Land use concerns/criteria. Half of the State’s Wildlife Management Area (WMA) acreage was purchased with monies from the Hunters and Anglers Fund, the newer lands with Green Acres Funds. WMAs are solely maintained with funds from the dedicated Hunters and Anglers Fund, as well as the Boat Ramp Maintenance Permit Fee, which applies to some boat ramps in WMAs. However, the stated purpose of WMAs is for wildlife related recreation and species management. Deer hunting fits both these categories.
Personal liberties. Private landowners would still have the right to prohibit bowhunting on Sundays if they choose to do so. There is no noise associated with bowhunting as opposed to firearm hunting, so there would be no “quality-of-life” noise issues. It is a fact that not all people recognize, or practice, “a day of rest”; and animals do not know what a day of rest is. The Whitetail Deer is a prey animal and it is constantly on the alert, just as Bears, Coyotes, and Fox are always on the hunt for their next meal.
More from another source:
Sunday hunting has no detrimental effect on wildlife populations. The 43 states that allow some form of Sunday hunting have healthy wildlife populations in those areas that can sustain them. In fact the states with the most abundant game populations allow Sunday hunting. Those states that have recently removed prohibitions on Sunday hunting have not seen a negative impact on game populations. Allowing Sunday hunting will give state wildlife agencies more flexibility in managing populations. The extra day a week for hunting will give the agencies the ability to increase hunting in areas of overpopulation by encouraging hunters to go afield.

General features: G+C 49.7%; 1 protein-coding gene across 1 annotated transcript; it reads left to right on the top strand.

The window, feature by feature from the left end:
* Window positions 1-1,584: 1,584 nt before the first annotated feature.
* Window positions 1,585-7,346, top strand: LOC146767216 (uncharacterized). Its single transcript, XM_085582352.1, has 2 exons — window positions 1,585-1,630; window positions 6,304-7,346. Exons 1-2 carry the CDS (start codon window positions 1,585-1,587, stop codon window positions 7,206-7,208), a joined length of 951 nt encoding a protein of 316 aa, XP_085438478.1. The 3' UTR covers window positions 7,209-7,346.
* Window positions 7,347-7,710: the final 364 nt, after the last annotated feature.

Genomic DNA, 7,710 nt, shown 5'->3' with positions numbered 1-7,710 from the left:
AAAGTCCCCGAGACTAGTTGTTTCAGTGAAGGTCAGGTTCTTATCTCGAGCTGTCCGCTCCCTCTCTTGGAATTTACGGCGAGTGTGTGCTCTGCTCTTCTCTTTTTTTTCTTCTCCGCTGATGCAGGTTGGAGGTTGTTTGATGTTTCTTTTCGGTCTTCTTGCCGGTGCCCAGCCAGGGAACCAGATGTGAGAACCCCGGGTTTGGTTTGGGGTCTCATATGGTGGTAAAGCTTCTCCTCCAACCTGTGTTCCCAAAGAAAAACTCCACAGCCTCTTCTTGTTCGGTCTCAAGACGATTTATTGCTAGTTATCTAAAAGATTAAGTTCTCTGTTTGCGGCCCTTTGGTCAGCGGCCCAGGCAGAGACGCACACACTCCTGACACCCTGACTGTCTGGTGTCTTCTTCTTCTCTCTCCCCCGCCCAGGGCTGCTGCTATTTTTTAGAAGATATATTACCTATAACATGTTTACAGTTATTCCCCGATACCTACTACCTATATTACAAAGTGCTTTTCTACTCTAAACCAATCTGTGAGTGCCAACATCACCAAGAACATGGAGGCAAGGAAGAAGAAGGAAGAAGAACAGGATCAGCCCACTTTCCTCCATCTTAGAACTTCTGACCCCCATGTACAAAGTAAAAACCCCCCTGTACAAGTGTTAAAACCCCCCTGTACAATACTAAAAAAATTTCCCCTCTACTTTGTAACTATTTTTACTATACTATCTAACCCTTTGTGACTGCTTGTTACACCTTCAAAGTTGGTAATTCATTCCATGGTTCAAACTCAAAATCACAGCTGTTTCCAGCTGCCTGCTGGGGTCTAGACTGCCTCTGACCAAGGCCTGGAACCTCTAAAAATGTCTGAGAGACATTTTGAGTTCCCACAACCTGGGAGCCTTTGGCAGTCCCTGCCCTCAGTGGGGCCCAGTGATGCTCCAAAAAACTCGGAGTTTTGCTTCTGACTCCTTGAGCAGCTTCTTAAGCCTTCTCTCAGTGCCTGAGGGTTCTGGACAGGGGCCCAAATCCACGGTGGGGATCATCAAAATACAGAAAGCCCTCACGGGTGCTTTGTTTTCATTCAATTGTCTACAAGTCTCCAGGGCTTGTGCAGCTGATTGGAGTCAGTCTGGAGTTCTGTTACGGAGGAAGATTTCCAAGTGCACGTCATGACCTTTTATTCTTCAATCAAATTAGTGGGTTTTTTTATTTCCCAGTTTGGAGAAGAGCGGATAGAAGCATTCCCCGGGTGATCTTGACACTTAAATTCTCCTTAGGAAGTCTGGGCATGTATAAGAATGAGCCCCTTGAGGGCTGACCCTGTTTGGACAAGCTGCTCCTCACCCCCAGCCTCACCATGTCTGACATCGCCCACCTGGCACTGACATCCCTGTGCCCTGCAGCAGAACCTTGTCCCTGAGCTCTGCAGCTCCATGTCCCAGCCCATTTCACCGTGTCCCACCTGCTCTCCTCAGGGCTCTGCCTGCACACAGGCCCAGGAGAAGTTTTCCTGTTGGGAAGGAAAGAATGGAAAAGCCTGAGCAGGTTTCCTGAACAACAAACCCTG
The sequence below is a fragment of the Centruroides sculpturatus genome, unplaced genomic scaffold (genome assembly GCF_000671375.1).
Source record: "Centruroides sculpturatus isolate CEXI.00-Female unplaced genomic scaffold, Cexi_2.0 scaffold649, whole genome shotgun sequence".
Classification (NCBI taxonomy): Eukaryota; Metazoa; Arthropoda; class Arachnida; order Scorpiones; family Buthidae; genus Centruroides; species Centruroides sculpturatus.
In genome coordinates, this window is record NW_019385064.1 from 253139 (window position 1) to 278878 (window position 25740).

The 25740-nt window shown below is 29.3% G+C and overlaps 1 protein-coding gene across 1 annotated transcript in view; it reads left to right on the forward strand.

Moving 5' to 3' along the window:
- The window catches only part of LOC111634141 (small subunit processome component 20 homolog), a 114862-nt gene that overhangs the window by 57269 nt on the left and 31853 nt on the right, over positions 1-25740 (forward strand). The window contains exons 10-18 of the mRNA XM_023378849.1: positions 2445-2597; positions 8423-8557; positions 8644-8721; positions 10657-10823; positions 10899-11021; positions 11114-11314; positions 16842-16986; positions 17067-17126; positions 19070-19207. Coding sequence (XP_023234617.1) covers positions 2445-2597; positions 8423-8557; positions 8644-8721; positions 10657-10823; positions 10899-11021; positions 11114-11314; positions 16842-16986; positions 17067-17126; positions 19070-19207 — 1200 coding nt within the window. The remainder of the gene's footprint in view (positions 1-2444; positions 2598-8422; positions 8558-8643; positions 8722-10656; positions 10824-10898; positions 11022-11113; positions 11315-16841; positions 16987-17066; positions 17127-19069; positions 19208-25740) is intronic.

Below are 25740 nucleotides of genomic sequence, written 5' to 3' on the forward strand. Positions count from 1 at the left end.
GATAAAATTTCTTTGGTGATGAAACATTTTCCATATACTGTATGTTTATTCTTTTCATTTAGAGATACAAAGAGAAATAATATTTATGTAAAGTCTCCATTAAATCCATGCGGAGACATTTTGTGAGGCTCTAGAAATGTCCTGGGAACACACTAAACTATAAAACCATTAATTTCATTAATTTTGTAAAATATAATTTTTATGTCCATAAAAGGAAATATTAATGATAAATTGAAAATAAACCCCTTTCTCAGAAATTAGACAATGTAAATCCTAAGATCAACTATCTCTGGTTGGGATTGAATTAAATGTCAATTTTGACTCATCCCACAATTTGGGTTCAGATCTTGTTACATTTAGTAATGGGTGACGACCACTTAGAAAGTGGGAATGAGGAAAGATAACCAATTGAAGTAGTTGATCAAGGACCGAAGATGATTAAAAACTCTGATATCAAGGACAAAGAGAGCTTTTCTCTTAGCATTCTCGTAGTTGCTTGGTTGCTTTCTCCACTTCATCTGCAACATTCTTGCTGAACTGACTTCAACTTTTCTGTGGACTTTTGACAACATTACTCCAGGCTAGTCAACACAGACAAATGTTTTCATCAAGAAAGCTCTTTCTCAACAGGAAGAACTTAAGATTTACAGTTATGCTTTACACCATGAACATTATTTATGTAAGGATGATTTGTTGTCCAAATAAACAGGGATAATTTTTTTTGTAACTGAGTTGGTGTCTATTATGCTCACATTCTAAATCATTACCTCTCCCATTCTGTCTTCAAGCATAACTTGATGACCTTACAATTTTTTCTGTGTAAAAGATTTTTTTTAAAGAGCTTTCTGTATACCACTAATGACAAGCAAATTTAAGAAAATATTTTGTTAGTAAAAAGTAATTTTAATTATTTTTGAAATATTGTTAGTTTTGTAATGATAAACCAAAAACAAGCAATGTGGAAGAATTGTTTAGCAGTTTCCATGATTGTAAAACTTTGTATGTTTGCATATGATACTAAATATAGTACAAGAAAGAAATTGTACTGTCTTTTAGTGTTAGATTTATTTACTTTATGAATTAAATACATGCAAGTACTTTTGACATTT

The most common reason that hunters stop hunting is lack of hunting opportunity. Hunting opportunities are largely decided by two factors: accessible land and available time. Since most hunters work Monday through Friday, a ban on Sunday hunting cuts their available hunting time in half.
Sunday hunting will bring an economic benefit to many rural areas. Every day that hunters are in the field, they spend money on gas, food, lodging and the dozens of other incidentals that go along with a day’s hunt. The ripple effect of this spending can have a major impact on a rural town or county.
Sunday hunting is an excellent way to recruit new hunters. Many young people have school or athletic obligations on Saturday. Allowing Sunday hunting means that parents can spend time hunting with their son or daughter, passing on a heritage that is so important to America. With the myriad of activities that compete for the attention of young people today, a restriction on Sunday hunting means many of them never take up the sport.
Out-of-state license revenue can grow as a result of Sunday hunting. Few hunters will take extended hunting trips to a state that won’t let them hunt one day of the week. These out-of-state hunters pay higher license fees that benefit the game department and also spend even more money on incidentals than in-state hunters.